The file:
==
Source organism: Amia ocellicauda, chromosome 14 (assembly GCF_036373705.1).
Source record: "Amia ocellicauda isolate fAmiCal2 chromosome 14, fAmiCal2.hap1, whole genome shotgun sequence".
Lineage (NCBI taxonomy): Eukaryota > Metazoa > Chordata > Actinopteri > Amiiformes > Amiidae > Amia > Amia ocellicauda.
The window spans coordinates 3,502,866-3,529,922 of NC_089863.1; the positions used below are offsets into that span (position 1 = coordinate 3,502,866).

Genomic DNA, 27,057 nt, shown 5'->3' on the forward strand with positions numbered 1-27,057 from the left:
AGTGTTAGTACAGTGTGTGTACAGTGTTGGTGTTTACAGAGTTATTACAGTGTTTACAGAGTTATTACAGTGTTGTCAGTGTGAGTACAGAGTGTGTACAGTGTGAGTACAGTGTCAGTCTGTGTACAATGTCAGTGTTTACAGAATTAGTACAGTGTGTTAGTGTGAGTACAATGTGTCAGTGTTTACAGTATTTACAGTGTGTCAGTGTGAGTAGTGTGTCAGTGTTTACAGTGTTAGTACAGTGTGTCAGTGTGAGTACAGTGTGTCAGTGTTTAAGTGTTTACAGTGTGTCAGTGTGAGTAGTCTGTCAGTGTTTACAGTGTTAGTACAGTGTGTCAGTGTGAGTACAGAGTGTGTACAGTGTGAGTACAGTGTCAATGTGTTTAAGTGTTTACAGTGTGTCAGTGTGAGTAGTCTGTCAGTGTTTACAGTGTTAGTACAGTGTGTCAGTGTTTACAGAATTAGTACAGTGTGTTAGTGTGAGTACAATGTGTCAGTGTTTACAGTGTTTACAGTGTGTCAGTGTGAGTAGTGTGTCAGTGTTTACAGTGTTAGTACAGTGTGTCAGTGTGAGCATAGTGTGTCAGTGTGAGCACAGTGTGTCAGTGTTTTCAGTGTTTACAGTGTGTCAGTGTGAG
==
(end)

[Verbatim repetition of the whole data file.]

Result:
Source organism: Amia ocellicauda, chromosome 14 (assembly GCF_036373705.1).
Source record: "Amia ocellicauda isolate fAmiCal2 chromosome 14, fAmiCal2.hap1, whole genome shotgun sequence".
Lineage (NCBI taxonomy): Eukaryota > Metazoa > Chordata > Actinopteri > Amiiformes > Amiidae > Amia > Amia ocellicauda.
The window spans coordinates 3,502,866-3,529,922 of NC_089863.1; the positions used below are offsets into that span (position 1 = coordinate 3,502,866).

Genomic DNA, 27,057 nt, shown 5'->3' on the forward strand with positions numbered 1-27,057 from the left:
AGTGTTAGTACAGTGTGTGTACAGTGTTGGTGTTTACAGAGTTATTACAGTGTTTACAGAGTTATTACAGTGTTGTCAGTGTGAGTACAGAGTGTGTACAGTGTGAGTACAGTGTCAGTCTGTGTACAATGTCAGTGTTTACAGAATTAGTACAGTGTGTTAGTGTGAGTACAATGTGTCAGTGTTTACAGTATTTACAGTGTGTCAGTGTGAGTAGTGTGTCAGTGTTTACAGTGTTAGTACAGTGTGTCAGTGTGAGTACAGTGTGTCAGTGTTTAAGTGTTTACAGTGTGTCAGTGTGAGTAGTCTGTCAGTGTTTACAGTGTTAGTACAGTGTGTCAGTGTGAGTACAGAGTGTGTACAGTGTGAGTACAGTGTCAATGTGTTTAAGTGTTTACAGTGTGTCAGTGTGAGTAGTCTGTCAGTGTTTACAGTGTTAGTACAGTGTGTCAGTGTTTACAGAATTAGTACAGTGTGTTAGTGTGAGTACAATGTGTCAGTGTTTACAGTGTTTACAGTGTGTCAGTGTGAGTAGTGTGTCAGTGTTTACAGTGTTAGTACAGTGTGTCAGTGTGAGCATAGTGTGTCAGTGTGAGCACAGTGTGTCAGTGTTTTCAGTGTTTACAGTGTGTCAGTGTGAG